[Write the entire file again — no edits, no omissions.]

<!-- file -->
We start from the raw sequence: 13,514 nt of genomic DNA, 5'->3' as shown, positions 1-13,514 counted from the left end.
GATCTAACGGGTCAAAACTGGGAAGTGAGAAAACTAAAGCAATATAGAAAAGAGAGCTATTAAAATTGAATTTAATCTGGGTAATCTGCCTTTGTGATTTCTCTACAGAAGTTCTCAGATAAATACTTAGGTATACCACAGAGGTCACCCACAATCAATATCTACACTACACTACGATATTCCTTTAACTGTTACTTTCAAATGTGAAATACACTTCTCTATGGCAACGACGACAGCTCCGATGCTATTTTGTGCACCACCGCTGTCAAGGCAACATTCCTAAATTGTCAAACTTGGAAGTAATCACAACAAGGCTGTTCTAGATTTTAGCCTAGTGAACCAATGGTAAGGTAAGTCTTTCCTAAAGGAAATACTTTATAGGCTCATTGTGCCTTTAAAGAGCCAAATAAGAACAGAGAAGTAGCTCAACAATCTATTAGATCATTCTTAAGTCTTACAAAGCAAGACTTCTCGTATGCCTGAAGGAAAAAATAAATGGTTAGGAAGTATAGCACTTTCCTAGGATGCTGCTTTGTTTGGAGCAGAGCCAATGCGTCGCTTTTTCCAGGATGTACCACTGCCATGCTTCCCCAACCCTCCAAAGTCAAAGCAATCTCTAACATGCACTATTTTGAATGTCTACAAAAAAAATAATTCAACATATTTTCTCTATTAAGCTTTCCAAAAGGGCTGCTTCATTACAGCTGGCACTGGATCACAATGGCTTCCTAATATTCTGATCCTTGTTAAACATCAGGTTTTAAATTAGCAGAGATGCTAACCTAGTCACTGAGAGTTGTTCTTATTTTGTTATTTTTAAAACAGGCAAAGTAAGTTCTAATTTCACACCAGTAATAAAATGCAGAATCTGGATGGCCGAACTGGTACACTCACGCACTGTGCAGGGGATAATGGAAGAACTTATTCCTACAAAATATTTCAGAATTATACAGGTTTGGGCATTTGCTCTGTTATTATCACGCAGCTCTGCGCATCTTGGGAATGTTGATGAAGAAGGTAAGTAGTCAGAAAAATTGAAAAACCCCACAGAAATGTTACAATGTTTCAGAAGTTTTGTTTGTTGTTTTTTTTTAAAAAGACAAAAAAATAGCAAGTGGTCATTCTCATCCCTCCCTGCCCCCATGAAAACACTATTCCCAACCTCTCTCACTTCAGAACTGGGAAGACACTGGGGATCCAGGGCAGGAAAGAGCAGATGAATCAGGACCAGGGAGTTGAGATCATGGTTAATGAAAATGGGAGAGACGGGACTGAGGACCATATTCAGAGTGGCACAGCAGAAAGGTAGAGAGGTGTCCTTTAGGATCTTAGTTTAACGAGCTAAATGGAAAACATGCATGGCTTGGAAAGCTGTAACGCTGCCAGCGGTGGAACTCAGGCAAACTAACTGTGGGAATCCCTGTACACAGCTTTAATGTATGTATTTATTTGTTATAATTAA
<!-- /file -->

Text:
We start from the raw sequence: 13,514 nt of genomic DNA, 5'->3' as shown, positions 1-13,514 counted from the left end.
GATCTAACGGGTCAAAACTGGGAAGTGAGAAAACTAAAGCAATATAGAAAAGAGAGCTATTAAAATTGAATTTAATCTGGGTAATCTGCCTTTGTGATTTCTCTACAGAAGTTCTCAGATAAATACTTAGGTATACCACAGAGGTCACCCACAATCAATATCTACACTACACTACGATATTCCTTTAACTGTTACTTTCAAATGTGAAATACACTTCTCTATGGCAACGACGACAGCTCCGATGCTATTTTGTGCACCACCGCTGTCAAGGCAACATTCCTAAATTGTCAAACTTGGAAGTAATCACAACAAGGCTGTTCTAGATTTTAGCCTAGTGAACCAATGGTAAGGTAAGTCTTTCCTAAAGGAAATACTTTATAGGCTCATTGTGCCTTTAAAGAGCCAAATAAGAACAGAGAAGTAGCTCAACAATCTATTAGATCATTCTTAAGTCTTACAAAGCAAGACTTCTCGTATGCCTGAAGGAAAAAATAAATGGTTAGGAAGTATAGCACTTTCCTAGGATGCTGCTTTGTTTGGAGCAGAGCCAATGCGTCGCTTTTTCCAGGATGTACCACTGCCATGCTTCCCCAACCCTCCAAAGTCAAAGCAATCTCTAACATGCACTATTTTGAATGTCTACAAAAAAAATAATTCAACATATTTTCTCTATTAAGCTTTCCAAAAGGGCTGCTTCATTACAGCTGGCACTGGATCACAATGGCTTCCTAATATTCTGATCCTTGTTAAACATCAGGTTTTAAATTAGCAGAGATGCTAACCTAGTCACTGAGAGTTGTTCTTATTTTGTTATTTTTAAAACAGGCAAAGTAAGTTCTAATTTCACACCAGTAATAAAATGCAGAATCTGGATGGCCGAACTGGTACACTCACGCACTGTGCAGGGGATAATGGAAGAACTTATTCCTACAAAATATTTCAGAATTATACAGGTTTGGGCATTTGCTCTGTTATTATCACGCAGCTCTGCGCATCTTGGGAATGTTGATGAAGAAGGTAAGTAGTCAGAAAAATTGAAAAACCCCACAGAAATGTTACAATGTTTCAGAAGTTTTGTTTGTTGTTTTTTTTTAAAAAGACAAAAAAATAGCAAGTGGTCATTCTCATCCCTCCCTGCCCCCATGAAAACACTATTCCCAACCTCTCTCACTTCAGAACTGGGAAGACACTGGGGATCCAGGGCAGGAAAGAGCAGATGAATCAGGACCAGGGAGTTGAGATCATGGTTAATGAAAATGGGAGAGACGGGACTGAGGACCATATTCAGAGTGGCACAGCAGAAAGGTAGAGAGGTGTCCTTTAGGATCTTAGTTTAACGAGCTAAATGGAAAACATGCATGGCTTGGAAAGCTGTAACGCTGCCAGCGGTGGAACTCAGGCAAACTAACTGTGGGAATCCCTGTACACAGCTTTAATGTATGTATTTATTTGTTATAATTAA